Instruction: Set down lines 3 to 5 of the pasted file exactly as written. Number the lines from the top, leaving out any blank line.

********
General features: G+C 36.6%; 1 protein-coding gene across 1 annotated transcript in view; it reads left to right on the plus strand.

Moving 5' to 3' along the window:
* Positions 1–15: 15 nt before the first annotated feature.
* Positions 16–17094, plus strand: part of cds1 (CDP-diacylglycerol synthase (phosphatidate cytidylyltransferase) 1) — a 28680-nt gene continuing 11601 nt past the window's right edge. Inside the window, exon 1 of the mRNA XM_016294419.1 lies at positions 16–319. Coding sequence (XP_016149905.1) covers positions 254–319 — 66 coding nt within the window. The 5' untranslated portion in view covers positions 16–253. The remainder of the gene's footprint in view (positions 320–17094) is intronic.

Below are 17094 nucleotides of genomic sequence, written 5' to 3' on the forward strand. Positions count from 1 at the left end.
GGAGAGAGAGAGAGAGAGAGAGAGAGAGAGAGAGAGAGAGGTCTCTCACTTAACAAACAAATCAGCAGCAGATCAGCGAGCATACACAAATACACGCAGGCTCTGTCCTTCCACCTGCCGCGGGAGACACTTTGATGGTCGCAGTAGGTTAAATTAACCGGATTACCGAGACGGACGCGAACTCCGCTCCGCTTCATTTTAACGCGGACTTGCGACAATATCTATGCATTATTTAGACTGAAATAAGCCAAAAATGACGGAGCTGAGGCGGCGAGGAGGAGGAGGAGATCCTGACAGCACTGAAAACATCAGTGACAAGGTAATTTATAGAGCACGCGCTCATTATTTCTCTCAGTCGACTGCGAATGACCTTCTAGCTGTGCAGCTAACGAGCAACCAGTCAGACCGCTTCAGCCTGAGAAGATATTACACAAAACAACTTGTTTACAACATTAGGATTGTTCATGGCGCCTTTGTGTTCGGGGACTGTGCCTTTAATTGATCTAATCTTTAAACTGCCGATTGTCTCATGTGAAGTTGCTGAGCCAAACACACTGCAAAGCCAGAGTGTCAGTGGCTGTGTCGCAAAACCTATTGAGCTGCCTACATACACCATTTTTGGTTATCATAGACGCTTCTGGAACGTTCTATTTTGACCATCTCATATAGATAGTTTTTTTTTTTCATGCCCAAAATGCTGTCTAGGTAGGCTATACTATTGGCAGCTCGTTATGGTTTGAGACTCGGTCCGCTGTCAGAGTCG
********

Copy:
* Positions 1–15: 15 nt before the first annotated feature.
* Positions 16–17094, plus strand: part of cds1 (CDP-diacylglycerol synthase (phosphatidate cytidylyltransferase) 1) — a 28680-nt gene continuing 11601 nt past the window's right edge. Inside the window, exon 1 of the mRNA XM_016294419.1 lies at positions 16–319. Coding sequence (XP_016149905.1) covers positions 254–319 — 66 coding nt within the window. The 5' untranslated portion in view covers positions 16–253. The remainder of the gene's footprint in view (positions 320–17094) is intronic.

Below are 17094 nucleotides of genomic sequence, written 5' to 3' on the forward strand. Positions count from 1 at the left end.